They say every cloud has a silver lining. The silver lining for me during this lockdown period has discovering the plethora of sports programs on pay television.
I have discovered a whole new world of choice and content that I never knew existed; and I love it.
From binge watching The Test, The Last Dance, Losers and staying up until 2am to see if Sunderland win promotion in Sunderland til I Die… I can’t get enough.
I am fascinated by how sport infiltrates the psyche of communities around the world. The fortunes of entire towns can ride on the backs of adolescents not old enough to shave. And stories of triumph are passed through generations, creating legends of long forgotten warriors.
Regardless of the sport, the rollercoaster of success and failure affects us all. Some thrive in it whilst others succumb in the most horrid of ways.
Call me perverse, but it is the athletes in their down moments that fascinate me most. What causes them to sink so low? What causes their life to spiral out of control? Why do they suffer so much when it is time to hang up the boots?
For me there is a common answer to all the aforementioned questions – they don’t know who they are.
The biggest problem with sports people is the inability to compartmentalize their sport from who they are as a person, the human being.
If all they see in themselves is a sportsperson, when they fail it is only natural to think that they are a failure as a person.
Too easily they find themselves in a vicious cycle of win = good person, lose = bad person.
In my career I maintained sanity by following a motto, ‘football is what I do, its not who I am’.
By understanding the roles you play in life besides being a sportsperson, it helps you maintain perspective (an enormously important yet underrated skill for any person).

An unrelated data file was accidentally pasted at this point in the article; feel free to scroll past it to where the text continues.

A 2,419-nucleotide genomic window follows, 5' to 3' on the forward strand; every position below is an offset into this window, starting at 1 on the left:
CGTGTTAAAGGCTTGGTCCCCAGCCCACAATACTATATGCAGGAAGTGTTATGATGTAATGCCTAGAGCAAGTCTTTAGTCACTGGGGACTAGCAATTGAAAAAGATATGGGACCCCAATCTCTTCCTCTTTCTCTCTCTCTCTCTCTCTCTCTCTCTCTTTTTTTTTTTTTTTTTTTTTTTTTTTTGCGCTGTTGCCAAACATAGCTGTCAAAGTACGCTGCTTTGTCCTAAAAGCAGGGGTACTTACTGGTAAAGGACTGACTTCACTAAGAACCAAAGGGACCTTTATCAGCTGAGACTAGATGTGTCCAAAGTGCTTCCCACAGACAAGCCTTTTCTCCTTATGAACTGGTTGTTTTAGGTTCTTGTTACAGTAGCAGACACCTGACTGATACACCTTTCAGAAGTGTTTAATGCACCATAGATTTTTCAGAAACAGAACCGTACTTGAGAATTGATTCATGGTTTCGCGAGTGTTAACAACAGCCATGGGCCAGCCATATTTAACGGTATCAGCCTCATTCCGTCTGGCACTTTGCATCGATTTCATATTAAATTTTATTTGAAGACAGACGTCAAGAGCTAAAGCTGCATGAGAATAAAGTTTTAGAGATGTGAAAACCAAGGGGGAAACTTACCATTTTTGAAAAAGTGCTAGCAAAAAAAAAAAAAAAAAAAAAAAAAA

Losing does not make me a bad son, brother, husband, father, friend, colleague, member of community etc etc. Just the same as winning does not make me better at these things either.
Losing simply means I am not as good as I want/need to be and I have to do something if I want to get better at my sport. It isn’t a reason to shy away from society or from being great at the other roles in your life. Roles like being a father or mother that are the most important roles you can play.
The biggest reason why ex athletes struggle upon retirement is not because they miss competing, it’s because for so long their whole identity has been ‘sportsperson’. Take away that tag and what do they have left? In their mind nothing, but in reality soooo much.
They search to fill the void, sometimes with inappropriate substitutions, when in reality there isn’t a void to begin with.
The athletes who continue to thrive upon retirement or through setbacks almost unanimously have a realistic and healthy self of self, of who they are besides an athlete. And most have good support networks around them too.
This issue is not confined to the fields and courts of our world but can be equally prevalent in the boardrooms and cubicles of the business world.
I see many business people follow the same path as the athlete. “I am a salesperson’ – good sales = good person, poor sales = bad person.
In 5 seconds can you list 5 other roles you play in life besides your job or sport?
Can you assign them an importance out of 10?
Now ask how much energy on a weekly basis you are putting into each role?
Is there a gap, anything make you feel uncomfortable?
Filmmakers may not make a documentary about your life, but the repercussions of not putting your energy where it should be and not understanding who you are besides your title can be catastrophic.
For help understanding who you are and putting your energy where it should be, book in an online coaching session today.
It’s easier to make changes when you are still in the game than when the final siren has sounded.
Nathan finished his career at St Kilda Fc on a then club record 323 games including 4 x All Aust, 3 Best and Fairest Awards and recently being elevated to Legend status in the clubs Hall of Fame. he is currently the Head Coach of the Western Bulldogs AFLW Team and runs his own consultancy firm specialising in high performance.